In recognition of Autism Awareness Month: Self-acceptance, stimming, control, and personal growth.
Content Warning: This post contains mentions of self-mutilation. No detailing, but if this will trigger you, I recommend skipping this week's post. Thank you.
I fidget and “stim” in public now.
I’m 36. My hair is 100% salt and peppered. My vision gets worse each year. My brain is a finicky bitch. And my body is a powerhouse, but it and all of its systems are assholes at the same time. I reserve the right to make other people feel uncomfortable, or allow their base instincts to judge the questionably aged lady fiddling with a tiny gaming-remote-looking-thingy. Or swaying back and forth in a motion that calms me, but apparently makes some people feel anxious.
Sorry, but not sorry—to borrow an overused phrase.
I get it.
It saddens me to admit that I’ve, at times, found it difficult to be around other unmaskedautistic people. If the other autistic person shows several self-stimulatory behaviors (especially movement-based ones). Or if an autistic person is chatting with you, but only wants to discuss their extremely niche, limited interests. Or if they can’t stop interrupting a group chat to go on and on about their niche, limited interest, I get it—at this point in my life, I can’t handle a Zoom call full of autistic people right now.
We can be “a lot” to handle. And unless I’m in a good place, I can’t handle others like me.
I’m happy I know myself well enough now to acknowledge and accept this about myself. But it feels wrong admitting it “out loud.”
I’m selfish and a pain in the ass. I misread (ADHD) and misunderstand (Autism) and mishear (Auditory Processing Disorder) people all the time. Even though I give people far more credit and grace in hindsight than I do during an interaction.
Not all autistic people are selfish, to be clear. My “selfishness” seems to be the product of (externally) part Autism, and part having parents more interested in their own contentment than that of their children’s. (Okay, yes, they both are/were probably autistic, too. But stating that kinda takes away from my point: Not all autistic people are “selfish.” We may seem a bit self-involved because we’re navigating and interacting with a world absolutely not built with us in mind. That can be difficult to not occupy a good deal of space in one’s brain.)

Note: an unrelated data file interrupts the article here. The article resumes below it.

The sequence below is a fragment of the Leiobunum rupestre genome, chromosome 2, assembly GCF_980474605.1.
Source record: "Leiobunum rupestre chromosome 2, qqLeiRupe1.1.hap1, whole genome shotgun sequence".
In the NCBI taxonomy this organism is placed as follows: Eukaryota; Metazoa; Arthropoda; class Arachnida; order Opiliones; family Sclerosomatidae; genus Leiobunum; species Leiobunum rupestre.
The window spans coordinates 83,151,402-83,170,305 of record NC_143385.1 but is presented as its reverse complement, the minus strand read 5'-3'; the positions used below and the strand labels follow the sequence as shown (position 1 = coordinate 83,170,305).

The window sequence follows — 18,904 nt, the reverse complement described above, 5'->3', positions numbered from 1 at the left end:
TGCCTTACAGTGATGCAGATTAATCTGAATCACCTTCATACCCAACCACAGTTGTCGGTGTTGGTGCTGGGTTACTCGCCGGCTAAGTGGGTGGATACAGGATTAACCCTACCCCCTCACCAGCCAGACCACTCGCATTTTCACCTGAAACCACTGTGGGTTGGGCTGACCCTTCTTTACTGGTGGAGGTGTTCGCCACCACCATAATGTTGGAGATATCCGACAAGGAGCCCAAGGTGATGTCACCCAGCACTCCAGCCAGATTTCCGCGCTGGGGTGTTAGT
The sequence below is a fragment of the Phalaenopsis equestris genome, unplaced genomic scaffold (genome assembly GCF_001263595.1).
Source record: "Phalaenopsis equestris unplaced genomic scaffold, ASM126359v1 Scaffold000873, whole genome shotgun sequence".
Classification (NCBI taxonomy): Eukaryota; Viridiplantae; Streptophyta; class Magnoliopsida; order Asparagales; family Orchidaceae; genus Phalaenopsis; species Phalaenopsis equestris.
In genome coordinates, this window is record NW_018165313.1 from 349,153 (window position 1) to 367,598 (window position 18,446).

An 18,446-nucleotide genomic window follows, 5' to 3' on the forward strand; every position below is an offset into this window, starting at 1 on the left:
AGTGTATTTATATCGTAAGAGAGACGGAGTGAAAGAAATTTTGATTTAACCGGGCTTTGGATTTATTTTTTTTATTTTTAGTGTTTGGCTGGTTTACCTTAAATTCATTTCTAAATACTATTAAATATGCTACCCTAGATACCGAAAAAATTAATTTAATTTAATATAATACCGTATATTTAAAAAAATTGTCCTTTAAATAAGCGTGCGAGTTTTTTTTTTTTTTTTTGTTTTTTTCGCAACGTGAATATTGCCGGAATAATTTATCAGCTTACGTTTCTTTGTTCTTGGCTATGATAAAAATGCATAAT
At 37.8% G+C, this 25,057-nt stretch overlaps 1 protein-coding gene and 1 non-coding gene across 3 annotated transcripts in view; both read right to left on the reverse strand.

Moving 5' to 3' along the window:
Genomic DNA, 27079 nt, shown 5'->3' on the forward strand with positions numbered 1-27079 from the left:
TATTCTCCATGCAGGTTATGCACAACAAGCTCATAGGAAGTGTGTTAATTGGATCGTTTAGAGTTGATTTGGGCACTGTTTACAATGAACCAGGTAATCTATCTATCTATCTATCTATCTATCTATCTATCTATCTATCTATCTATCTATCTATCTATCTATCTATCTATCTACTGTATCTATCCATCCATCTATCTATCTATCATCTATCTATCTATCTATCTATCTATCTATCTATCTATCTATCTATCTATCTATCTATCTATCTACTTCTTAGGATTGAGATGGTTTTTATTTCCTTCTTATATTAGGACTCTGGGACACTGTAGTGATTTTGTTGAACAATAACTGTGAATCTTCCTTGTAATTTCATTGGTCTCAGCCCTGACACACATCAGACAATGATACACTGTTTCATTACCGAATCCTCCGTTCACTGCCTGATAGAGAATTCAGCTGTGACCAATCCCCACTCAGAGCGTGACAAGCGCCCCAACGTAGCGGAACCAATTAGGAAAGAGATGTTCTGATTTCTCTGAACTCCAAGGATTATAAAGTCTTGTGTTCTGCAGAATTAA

I remember a time when my dad told me to “sit still” in public. I was squirming on a bleacher seat in the middle of a wet and humid summer day, at a loud drag racing event in Daytona, FL. I was maybe 10 years old, and extremely uncomfortable. It was the first time I wore a particular fabric (I think lycra) which made it feel like the skin on the back of my thighs waffled between the fabric weave. And the whole area became irritated and itchy—like a million gnats squirming across and biting up my flesh repeatedly.
I was more afraid of being socially exiled, so I complied. Tears welled, and I chewed a line of lesions into the inside of my cheek. But I suffered in silence for the comfort of others. I earned the title of the “good kid” my dad always said we were as young ones. And I was going to get recognized for it, dammit. (Well, we were only acknowledged as good kids in public, to be precise. Kids who were only seen and not heard -type of situation.)
His repeated “stop that”'s merged with other criticisms from family and teachers and peers. And my childhood “stims” (short for self-stimulatory behavior: repetition of physical movements, sounds, words, moving objects, or other repetitive behaviors)went from swaying, rocking, hair-twirling, toe-walking and more—most being noticeable actions that embarrassed my family—transitioned into self-contained, but more damaging stims: